TAMPA, Fla — Newt Gingrich kicked off "Newt University" — a characteristic hybrid of a campaign event, business venture, and effort by the Republican Party to keep Gingrich busy — in a modest-sized, half-full hotel ballroom today, a room dominated by a large stand of cameras.
The event is the beginning of a sort of intellectual track of Republican politics, financed by the Republican Party and slated to last through the election. It's carried by KAPx, the distance-learning platform of the Washington Post-owned for-profit education company Kaplan, Inc., though a Gingrich spokesman said Kaplan was just a vendor, not a partner, in the effort.
The aim, Gingrich spokesman RC Hammond told BuzzFeed, is to allow Republicans to understand "why we say these things" and to "win arguments in their communities." It's modeled, for Gingrich, in part on his GOPAC tapes, training cassettes for electoral politics that were the viral media of their day, the 1980s and 1990s.
"Lady Thatcher said that first you win the argument and then you win the vote," Gingrich told his audience, complaining that "we tell the truth less effectively than Democrats lie."
The performance was vintage Gingrich, and he opened with one of his favorite topics: Space exploration.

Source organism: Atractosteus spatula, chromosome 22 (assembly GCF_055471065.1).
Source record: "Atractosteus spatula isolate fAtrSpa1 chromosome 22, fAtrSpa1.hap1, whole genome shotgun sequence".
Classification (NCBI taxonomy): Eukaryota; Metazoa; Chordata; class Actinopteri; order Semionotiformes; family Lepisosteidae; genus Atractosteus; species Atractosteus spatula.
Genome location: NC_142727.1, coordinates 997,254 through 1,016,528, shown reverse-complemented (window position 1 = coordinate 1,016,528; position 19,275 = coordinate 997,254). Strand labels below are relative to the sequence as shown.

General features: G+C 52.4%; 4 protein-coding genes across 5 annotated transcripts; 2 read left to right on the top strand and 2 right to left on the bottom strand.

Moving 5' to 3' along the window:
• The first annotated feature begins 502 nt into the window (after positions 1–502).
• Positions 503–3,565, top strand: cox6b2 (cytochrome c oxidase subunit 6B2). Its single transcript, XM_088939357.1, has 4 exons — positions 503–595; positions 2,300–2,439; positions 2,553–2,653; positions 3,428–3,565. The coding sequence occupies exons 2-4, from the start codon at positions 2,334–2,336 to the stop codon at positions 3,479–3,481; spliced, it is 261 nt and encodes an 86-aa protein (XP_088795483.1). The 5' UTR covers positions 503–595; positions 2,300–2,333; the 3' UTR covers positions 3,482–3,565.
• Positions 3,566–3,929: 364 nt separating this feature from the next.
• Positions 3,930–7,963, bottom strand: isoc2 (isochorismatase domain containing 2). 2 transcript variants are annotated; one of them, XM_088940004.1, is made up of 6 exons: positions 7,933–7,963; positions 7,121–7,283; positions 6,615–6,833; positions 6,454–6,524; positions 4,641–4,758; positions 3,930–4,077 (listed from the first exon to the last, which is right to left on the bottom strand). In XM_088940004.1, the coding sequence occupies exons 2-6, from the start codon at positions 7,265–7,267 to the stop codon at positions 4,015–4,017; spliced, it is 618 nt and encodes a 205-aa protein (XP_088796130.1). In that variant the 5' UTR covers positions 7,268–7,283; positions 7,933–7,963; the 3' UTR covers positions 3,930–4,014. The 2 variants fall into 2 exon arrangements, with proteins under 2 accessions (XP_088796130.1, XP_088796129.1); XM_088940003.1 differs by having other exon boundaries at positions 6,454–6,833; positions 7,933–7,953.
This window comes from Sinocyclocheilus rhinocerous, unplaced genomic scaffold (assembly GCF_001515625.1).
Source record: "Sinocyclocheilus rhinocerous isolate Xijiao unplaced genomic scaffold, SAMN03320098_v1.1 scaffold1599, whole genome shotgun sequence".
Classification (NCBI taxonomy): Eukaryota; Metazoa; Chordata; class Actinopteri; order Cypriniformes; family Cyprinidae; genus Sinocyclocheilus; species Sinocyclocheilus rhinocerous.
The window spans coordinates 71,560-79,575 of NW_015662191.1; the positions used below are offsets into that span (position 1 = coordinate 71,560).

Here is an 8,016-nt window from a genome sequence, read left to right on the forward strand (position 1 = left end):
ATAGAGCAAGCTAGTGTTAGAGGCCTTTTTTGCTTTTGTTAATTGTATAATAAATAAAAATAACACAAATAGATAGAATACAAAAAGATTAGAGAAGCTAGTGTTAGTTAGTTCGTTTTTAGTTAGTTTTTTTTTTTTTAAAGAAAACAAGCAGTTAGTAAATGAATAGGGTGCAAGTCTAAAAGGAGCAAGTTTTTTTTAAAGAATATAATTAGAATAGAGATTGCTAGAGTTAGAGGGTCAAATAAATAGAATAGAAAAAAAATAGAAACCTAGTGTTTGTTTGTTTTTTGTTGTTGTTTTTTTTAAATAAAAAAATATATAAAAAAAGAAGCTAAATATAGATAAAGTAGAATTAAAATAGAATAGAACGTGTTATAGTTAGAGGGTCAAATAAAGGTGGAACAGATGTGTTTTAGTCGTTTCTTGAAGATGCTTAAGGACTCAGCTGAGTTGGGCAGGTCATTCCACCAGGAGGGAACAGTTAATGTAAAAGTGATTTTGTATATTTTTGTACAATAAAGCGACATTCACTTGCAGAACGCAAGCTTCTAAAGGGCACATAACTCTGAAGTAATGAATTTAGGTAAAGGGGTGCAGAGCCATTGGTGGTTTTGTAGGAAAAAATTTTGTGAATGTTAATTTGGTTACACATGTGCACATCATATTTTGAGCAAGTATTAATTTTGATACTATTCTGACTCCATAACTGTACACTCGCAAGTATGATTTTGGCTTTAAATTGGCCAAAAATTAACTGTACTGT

A short tribute to Neil Armstrong, who died last week and was the first man to walk on the moon, segued into Gingrich’s thoughts on innovation — and, as with any real-life professor, a syllabus.
The course goals: “Creating a fact-based campaign,” Gingrich said, and finding “new-generation solutions.”
Class was in session; the students, a few dozen of Republicans of all ages, including a sizable Kansas contingent, along with a couple dozen members of the media.
In keeping with the political discourse of the past few weeks, particularly in Florida, Medicare was the lecture topic of chief importance.
Gingrich asked, “What if we took the Steve Jobs, Bill Gates, 200,000 apps for the iPhone model” and encouraged Americans to develop better solutions for Medicare?
But even among the Republican Party’s most faithful, the problem to be solved was unclear: In a poll question asked of audience members, the preponderance said Obama’s health care law would cut Medicare by $500 billion.
With the professor off the stage, a master of ceremonies corrected the class, echoing the more-than-$700 billion figure that Mitt Romney and Paul Ryan have repeated on the campaign trail. (Paul Ryan’s budget proposal would splice about that much, as well.)
The class nodded.